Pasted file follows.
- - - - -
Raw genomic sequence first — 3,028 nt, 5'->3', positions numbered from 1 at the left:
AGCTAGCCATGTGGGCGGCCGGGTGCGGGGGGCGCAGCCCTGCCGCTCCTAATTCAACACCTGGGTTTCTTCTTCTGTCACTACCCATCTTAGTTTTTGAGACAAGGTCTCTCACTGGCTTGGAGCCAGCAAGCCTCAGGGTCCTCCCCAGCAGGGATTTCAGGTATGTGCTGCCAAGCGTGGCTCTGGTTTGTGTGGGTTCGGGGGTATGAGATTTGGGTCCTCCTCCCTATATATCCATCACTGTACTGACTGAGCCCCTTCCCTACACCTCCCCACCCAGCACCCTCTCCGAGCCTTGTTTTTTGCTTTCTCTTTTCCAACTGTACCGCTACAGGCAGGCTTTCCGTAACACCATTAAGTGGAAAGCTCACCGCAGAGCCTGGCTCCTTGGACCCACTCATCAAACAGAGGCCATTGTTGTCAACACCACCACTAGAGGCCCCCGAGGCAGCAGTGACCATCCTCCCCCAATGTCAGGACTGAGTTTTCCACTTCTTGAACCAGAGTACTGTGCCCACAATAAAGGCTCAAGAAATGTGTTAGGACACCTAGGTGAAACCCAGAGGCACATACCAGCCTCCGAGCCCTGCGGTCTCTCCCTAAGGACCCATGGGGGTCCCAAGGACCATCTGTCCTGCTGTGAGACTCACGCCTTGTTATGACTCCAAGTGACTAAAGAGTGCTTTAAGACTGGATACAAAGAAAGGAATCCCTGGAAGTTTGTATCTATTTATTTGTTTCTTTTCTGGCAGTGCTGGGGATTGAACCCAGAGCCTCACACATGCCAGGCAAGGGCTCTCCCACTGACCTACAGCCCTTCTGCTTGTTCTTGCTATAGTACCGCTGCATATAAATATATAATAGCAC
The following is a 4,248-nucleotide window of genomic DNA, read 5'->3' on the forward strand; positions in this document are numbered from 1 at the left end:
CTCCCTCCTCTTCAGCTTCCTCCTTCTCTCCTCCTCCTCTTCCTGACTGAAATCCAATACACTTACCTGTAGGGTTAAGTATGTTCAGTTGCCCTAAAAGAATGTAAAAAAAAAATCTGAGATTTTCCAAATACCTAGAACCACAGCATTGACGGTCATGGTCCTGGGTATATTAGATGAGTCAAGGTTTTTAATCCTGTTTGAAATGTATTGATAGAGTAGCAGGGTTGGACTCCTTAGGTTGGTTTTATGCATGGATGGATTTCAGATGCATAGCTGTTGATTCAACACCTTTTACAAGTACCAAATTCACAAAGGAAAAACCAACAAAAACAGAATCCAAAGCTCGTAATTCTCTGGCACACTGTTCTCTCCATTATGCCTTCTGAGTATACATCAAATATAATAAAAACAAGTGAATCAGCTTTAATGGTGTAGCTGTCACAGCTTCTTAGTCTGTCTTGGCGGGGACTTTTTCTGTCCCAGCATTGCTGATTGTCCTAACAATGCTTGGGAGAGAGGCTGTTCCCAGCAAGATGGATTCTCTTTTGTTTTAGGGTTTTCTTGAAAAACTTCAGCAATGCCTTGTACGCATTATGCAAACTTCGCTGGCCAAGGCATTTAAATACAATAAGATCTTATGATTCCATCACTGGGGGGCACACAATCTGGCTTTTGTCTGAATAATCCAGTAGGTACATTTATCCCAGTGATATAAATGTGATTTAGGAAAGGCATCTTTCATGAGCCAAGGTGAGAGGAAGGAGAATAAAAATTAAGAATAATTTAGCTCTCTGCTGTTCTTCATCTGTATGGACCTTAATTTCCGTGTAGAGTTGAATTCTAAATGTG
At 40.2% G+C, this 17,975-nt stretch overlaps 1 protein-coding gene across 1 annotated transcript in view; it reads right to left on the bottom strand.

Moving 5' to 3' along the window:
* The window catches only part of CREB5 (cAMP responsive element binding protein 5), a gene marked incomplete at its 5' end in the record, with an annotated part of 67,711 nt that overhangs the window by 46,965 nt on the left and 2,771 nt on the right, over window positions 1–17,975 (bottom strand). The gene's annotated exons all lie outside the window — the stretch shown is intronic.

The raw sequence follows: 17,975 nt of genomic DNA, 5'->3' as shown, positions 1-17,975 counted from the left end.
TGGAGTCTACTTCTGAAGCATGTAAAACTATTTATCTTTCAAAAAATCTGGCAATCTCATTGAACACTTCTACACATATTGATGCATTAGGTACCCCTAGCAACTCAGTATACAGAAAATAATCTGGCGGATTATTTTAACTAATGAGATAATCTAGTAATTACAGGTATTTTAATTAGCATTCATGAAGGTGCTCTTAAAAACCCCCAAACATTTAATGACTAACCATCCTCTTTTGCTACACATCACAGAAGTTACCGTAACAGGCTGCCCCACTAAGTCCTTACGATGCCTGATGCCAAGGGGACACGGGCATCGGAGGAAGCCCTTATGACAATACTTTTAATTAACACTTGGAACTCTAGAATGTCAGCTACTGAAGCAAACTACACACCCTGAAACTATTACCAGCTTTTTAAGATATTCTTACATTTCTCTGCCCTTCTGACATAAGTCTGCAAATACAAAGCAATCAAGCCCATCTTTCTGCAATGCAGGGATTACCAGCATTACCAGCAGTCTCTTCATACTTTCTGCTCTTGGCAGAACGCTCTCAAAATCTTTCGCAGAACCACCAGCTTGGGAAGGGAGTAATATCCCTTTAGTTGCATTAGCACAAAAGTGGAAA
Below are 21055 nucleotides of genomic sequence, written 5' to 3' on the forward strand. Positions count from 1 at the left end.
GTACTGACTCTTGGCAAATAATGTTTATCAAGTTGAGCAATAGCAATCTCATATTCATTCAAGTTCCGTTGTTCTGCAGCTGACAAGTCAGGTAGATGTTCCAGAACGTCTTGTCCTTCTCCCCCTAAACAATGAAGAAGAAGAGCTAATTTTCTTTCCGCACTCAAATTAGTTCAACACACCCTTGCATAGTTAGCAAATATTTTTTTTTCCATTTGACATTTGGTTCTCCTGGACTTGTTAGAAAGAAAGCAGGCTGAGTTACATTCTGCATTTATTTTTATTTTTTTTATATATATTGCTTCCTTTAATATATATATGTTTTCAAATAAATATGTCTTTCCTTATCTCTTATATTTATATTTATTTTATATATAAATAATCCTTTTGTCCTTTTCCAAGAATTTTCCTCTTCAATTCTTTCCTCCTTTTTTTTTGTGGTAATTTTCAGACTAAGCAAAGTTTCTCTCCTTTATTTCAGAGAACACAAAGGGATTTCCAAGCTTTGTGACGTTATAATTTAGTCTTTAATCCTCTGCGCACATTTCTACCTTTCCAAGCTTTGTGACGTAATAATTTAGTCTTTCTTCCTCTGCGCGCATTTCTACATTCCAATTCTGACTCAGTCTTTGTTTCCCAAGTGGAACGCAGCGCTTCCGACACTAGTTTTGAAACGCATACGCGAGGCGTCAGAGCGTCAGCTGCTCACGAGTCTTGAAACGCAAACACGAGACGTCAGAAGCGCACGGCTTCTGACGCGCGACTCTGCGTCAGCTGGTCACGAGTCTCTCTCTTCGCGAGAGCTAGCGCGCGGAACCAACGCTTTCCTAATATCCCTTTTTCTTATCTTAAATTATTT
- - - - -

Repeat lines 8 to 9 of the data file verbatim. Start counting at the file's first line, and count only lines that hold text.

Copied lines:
The raw sequence follows: 17,975 nt of genomic DNA, 5'->3' as shown, positions 1-17,975 counted from the left end.
TGGAGTCTACTTCTGAAGCATGTAAAACTATTTATCTTTCAAAAAATCTGGCAATCTCATTGAACACTTCTACACATATTGATGCATTAGGTACCCCTAGCAACTCAGTATACAGAAAATAATCTGGCGGATTATTTTAACTAATGAGATAATCTAGTAATTACAGGTATTTTAATTAGCATTCATGAAGGTGCTCTTAAAAACCCCCAAACATTTAATGACTAACCATCCTCTTTTGCTACACATCACAGAAGTTACCGTAACAGGCTGCCCCACTAAGTCCTTACGATGCCTGATGCCAAGGGGACACGGGCATCGGAGGAAGCCCTTATGACAATACTTTTAATTAACACTTGGAACTCTAGAATGTCAGCTACTGAAGCAAACTACACACCCTGAAACTATTACCAGCTTTTTAAGATATTCTTACATTTCTCTGCCCTTCTGACATAAGTCTGCAAATACAAAGCAATCAAGCCCATCTTTCTGCAATGCAGGGATTACCAGCATTACCAGCAGTCTCTTCATACTTTCTGCTCTTGGCAGAACGCTCTCAAAATCTTTCGCAGAACCACCAGCTTGGGAAGGGAGTAATATCCCTTTAGTTGCATTAGCACAAAAGTGGAAA